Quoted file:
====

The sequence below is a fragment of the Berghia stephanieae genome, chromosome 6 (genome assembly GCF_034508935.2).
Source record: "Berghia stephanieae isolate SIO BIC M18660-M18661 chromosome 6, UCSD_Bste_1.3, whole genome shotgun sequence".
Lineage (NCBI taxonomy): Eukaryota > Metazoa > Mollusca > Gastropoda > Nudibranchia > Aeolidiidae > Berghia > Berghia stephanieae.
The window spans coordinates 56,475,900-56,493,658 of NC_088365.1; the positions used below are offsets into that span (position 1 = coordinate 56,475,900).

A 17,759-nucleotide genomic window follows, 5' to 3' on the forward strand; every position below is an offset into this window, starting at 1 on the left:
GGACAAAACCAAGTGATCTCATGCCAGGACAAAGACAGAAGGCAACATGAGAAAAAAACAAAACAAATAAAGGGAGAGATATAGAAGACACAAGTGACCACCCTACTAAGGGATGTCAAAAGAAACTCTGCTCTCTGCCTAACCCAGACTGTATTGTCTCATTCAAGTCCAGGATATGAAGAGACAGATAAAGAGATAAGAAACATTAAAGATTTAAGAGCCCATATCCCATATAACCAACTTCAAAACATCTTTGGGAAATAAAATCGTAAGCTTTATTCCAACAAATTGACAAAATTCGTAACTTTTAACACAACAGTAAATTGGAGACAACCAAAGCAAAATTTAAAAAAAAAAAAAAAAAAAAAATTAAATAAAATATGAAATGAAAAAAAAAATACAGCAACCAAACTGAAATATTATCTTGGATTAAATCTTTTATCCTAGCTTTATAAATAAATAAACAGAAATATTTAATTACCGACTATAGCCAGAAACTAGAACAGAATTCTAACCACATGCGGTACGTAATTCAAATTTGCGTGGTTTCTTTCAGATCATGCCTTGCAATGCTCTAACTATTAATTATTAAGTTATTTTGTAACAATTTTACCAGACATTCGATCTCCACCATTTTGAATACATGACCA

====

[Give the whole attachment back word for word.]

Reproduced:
The sequence below is a fragment of the Berghia stephanieae genome, chromosome 6 (genome assembly GCF_034508935.2).
Source record: "Berghia stephanieae isolate SIO BIC M18660-M18661 chromosome 6, UCSD_Bste_1.3, whole genome shotgun sequence".
Lineage (NCBI taxonomy): Eukaryota > Metazoa > Mollusca > Gastropoda > Nudibranchia > Aeolidiidae > Berghia > Berghia stephanieae.
The window spans coordinates 56,475,900-56,493,658 of NC_088365.1; the positions used below are offsets into that span (position 1 = coordinate 56,475,900).

A 17,759-nucleotide genomic window follows, 5' to 3' on the forward strand; every position below is an offset into this window, starting at 1 on the left:
GGACAAAACCAAGTGATCTCATGCCAGGACAAAGACAGAAGGCAACATGAGAAAAAAACAAAACAAATAAAGGGAGAGATATAGAAGACACAAGTGACCACCCTACTAAGGGATGTCAAAAGAAACTCTGCTCTCTGCCTAACCCAGACTGTATTGTCTCATTCAAGTCCAGGATATGAAGAGACAGATAAAGAGATAAGAAACATTAAAGATTTAAGAGCCCATATCCCATATAACCAACTTCAAAACATCTTTGGGAAATAAAATCGTAAGCTTTATTCCAACAAATTGACAAAATTCGTAACTTTTAACACAACAGTAAATTGGAGACAACCAAAGCAAAATTTAAAAAAAAAAAAAAAAAAAAAATTAAATAAAATATGAAATGAAAAAAAAAATACAGCAACCAAACTGAAATATTATCTTGGATTAAATCTTTTATCCTAGCTTTATAAATAAATAAACAGAAATATTTAATTACCGACTATAGCCAGAAACTAGAACAGAATTCTAACCACATGCGGTACGTAATTCAAATTTGCGTGGTTTCTTTCAGATCATGCCTTGCAATGCTCTAACTATTAATTATTAAGTTATTTTGTAACAATTTTACCAGACATTCGATCTCCACCATTTTGAATACATGACCA